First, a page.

, Volume 44, Issue 3, pp 761-775,
Open Access This content is freely available online to anyone, anywhere at any time.

Late Holocene climate and environment of the SE Pampa grasslands, Argentina, inferred from biological indicators in shallow, freshwater Lake Nahuel Rucá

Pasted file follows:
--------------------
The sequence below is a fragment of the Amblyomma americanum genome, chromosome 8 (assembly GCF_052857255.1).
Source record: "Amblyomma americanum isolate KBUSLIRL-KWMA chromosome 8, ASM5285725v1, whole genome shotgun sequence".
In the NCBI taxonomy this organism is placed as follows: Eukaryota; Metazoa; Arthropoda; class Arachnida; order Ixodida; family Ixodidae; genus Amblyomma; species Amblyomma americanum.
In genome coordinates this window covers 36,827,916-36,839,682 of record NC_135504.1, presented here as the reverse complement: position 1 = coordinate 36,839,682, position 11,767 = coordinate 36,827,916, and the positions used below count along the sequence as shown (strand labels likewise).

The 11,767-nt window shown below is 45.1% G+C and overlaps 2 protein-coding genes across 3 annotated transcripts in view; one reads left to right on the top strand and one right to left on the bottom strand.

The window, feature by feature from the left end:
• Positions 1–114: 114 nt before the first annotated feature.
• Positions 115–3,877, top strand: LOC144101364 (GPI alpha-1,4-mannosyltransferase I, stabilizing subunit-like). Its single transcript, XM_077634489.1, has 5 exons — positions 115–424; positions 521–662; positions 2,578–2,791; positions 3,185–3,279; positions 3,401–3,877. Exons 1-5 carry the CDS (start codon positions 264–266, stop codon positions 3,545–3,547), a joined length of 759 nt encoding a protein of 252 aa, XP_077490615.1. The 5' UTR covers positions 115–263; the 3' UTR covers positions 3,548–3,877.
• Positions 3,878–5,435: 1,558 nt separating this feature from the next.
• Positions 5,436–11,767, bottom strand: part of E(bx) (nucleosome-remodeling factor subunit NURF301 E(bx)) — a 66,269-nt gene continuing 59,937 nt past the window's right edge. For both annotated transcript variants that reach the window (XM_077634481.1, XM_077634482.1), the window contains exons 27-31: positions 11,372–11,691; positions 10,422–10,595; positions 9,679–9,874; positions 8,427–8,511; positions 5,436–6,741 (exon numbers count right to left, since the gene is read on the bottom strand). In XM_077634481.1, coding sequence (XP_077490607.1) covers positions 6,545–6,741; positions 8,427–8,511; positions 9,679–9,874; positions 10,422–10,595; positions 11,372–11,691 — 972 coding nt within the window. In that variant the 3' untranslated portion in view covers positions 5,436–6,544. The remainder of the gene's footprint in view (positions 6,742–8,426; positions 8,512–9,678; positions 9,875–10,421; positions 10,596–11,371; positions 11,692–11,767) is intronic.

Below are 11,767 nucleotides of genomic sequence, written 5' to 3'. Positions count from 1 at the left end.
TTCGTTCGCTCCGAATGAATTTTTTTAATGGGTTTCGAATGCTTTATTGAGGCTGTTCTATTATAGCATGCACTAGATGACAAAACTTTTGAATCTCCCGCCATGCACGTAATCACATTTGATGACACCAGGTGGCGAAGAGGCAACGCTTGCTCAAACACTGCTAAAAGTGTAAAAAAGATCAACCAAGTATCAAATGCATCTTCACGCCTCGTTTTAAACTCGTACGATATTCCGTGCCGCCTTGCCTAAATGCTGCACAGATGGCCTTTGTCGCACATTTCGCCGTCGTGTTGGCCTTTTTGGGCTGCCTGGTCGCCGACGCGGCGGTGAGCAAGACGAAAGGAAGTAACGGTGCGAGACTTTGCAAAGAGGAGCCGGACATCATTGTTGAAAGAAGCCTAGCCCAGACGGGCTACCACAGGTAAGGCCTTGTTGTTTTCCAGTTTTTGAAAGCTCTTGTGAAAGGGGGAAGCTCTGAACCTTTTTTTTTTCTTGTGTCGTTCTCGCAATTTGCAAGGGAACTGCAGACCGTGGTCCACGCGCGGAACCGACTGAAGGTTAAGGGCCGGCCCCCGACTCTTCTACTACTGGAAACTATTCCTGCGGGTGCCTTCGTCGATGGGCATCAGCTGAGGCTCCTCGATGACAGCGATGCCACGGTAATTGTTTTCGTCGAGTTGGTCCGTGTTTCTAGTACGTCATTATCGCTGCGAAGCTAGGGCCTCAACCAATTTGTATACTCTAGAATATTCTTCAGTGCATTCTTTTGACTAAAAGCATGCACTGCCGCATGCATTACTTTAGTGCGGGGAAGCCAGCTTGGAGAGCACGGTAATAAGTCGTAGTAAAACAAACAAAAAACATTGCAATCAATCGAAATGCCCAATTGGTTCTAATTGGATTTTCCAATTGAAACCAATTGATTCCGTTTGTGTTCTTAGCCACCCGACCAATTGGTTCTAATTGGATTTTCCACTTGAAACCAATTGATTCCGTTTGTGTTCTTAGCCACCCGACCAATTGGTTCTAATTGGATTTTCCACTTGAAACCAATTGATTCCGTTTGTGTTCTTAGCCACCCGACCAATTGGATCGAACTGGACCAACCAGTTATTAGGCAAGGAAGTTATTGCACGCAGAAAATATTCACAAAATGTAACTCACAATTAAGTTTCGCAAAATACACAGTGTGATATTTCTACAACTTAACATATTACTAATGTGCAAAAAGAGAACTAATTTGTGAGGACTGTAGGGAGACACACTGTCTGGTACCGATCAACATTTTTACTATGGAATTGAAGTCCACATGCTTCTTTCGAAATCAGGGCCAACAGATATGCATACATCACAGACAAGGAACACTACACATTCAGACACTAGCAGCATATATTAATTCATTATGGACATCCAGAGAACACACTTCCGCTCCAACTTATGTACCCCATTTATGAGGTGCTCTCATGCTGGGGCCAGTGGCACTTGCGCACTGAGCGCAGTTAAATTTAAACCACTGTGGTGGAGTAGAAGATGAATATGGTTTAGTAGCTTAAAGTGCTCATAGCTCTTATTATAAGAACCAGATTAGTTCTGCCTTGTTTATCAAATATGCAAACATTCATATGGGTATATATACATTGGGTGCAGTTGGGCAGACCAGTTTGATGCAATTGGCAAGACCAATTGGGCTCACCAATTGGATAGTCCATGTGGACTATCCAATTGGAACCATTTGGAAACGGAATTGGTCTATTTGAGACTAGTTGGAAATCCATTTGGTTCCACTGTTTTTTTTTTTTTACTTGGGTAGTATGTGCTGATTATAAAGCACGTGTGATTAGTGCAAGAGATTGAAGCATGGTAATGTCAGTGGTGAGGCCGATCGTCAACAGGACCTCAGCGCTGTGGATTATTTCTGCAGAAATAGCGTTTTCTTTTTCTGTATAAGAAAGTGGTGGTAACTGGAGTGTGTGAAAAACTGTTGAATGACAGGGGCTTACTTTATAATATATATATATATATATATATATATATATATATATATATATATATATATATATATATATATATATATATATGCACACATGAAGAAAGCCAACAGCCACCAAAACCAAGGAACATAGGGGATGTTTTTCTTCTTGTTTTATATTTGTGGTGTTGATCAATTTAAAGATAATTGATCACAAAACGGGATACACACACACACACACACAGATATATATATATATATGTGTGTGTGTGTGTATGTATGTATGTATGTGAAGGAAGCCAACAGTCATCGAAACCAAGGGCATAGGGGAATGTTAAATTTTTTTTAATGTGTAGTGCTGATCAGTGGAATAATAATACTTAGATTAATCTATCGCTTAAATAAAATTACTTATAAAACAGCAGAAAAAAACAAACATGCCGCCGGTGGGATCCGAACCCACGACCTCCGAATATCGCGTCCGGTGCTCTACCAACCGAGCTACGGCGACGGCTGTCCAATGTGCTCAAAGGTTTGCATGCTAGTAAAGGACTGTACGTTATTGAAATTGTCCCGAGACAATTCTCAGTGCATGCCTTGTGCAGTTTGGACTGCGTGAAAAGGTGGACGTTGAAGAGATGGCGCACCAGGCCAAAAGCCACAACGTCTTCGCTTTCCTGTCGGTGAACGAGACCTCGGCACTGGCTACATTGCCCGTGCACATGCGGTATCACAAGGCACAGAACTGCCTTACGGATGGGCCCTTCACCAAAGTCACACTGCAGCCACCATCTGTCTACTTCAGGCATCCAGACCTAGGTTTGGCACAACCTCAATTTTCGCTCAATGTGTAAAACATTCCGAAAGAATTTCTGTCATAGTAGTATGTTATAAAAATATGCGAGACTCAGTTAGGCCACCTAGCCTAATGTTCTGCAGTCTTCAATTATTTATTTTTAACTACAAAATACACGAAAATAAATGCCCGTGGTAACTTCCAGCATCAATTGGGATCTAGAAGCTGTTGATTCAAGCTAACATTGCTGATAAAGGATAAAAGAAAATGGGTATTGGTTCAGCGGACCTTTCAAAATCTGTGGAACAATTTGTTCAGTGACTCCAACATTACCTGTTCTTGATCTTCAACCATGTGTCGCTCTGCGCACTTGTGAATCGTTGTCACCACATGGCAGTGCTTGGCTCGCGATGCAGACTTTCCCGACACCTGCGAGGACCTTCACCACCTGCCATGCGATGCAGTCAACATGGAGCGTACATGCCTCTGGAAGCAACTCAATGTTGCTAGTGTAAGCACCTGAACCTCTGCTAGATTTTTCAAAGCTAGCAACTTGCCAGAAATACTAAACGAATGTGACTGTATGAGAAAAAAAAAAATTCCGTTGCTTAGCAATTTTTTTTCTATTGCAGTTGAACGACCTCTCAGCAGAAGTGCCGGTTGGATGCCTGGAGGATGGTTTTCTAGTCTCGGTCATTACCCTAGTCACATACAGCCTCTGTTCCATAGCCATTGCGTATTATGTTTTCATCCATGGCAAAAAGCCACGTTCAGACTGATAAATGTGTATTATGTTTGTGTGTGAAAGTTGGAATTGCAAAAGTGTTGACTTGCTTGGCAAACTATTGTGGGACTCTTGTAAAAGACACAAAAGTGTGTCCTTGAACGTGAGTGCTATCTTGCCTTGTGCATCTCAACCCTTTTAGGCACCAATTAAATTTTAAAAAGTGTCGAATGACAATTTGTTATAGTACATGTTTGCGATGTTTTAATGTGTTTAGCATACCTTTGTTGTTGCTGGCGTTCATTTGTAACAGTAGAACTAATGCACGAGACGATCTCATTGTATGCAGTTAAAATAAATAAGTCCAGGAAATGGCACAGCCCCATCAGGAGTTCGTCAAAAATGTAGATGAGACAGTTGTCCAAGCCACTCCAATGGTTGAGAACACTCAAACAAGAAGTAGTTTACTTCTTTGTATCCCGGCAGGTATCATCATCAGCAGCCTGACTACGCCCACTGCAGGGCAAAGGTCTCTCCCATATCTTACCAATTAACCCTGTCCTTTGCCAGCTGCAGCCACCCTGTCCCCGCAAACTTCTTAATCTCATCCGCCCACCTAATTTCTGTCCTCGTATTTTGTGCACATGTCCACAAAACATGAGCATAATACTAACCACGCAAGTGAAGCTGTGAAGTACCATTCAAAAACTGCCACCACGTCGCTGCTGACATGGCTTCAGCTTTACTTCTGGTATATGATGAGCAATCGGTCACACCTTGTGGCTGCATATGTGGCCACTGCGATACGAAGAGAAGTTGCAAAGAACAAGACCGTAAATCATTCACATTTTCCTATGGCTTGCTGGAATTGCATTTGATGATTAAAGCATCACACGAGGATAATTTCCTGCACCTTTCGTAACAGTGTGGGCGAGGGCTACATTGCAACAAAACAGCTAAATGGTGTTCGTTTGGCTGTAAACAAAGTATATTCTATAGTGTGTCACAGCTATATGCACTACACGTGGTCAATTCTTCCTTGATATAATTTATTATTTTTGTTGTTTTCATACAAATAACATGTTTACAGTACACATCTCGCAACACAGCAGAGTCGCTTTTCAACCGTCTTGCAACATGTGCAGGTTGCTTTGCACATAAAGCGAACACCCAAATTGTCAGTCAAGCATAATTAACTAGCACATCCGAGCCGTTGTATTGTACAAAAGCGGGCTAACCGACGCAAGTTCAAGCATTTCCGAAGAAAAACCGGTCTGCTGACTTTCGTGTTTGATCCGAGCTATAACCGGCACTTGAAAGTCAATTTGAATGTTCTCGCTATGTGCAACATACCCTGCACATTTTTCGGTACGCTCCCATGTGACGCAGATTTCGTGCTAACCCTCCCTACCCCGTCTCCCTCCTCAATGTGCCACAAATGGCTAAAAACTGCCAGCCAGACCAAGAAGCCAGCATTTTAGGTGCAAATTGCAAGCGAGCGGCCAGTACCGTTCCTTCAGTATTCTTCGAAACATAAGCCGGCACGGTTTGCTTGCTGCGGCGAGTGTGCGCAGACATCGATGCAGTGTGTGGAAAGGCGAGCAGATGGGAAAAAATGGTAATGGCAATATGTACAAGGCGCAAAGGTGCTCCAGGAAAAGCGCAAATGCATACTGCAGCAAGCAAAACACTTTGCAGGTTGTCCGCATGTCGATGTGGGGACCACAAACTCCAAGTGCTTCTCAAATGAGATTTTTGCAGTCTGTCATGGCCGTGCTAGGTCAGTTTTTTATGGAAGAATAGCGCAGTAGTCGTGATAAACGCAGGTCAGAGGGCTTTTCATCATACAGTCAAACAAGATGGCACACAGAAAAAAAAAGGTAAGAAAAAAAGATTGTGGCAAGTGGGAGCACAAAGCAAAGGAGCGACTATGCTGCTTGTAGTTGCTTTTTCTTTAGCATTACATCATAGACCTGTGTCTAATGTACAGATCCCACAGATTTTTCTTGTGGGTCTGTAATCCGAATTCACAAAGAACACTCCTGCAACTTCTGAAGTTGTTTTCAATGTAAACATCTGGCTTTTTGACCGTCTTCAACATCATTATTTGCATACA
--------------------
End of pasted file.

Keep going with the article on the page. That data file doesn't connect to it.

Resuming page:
We analyzed pollen, non-pollen palynomorphs (NPPs), calcareous microfossils, plant macrofossils, diatoms, chrysophyte cysts, opal phytoliths and organic matter content in a 123-cm sediment sequence from Nahuel Rucá Lake, a shallow, freshwater system in the southeastern Pampa grasslands, Argentina. Three stages in the lake evolution were identified. Before 3,680 cal year BP, only pollen, NPPs (dinoflagellate cysts and acritarchs) and ostracods were recovered, suggesting brackish/saline conditions in the lake and nearby areas. Freshwater conditions are, however, indicated by Myriophyllum, Pediastrum and Zygnemataceae. The brackish/saline conditions could have been caused by marine influence during a Holocene sea level high stand that affected the area ca. 6,000 year BP. Between 3,680 and 390 cal year BP, macrophyte pollen and plant macrofossils indicate increasingly freshwater conditions in the lake and the adjacent area. Diatom and ostracod assemblages, however, suggest brackish and oligotrophic conditions, giving way to freshwater and meso-eutrophic conditions toward the end of this period. The relationship between submersed macrophytes (Myriophyllum, Potamogeton, Ceratophyllum, Chara) and planktonic algae (Chlorophyta and diatoms), suggests a shift in the lake from a clear to a turbid state. This turbid state is more evident after 390 cal year BP. High values of Pediastrum, Scenedesmus and diatoms (Cyclotella meneghiniana, Aulacoseira granulata, A. muzzanensis) observed during this stage could have reduced light penetration, with consequent loss of submersed plants. Pollen and plant macrofossils in the uppermost 20 cm indicate a shallow, freshwater lake similar to present, though an increase in brackish/freshwater diatoms suggests an increase in salinity, perhaps related to periodic droughts. Opal phytoliths yield a regional paleoclimatic reconstruction that agrees closely with inferences made using pollen, mammals and sediment characteristics.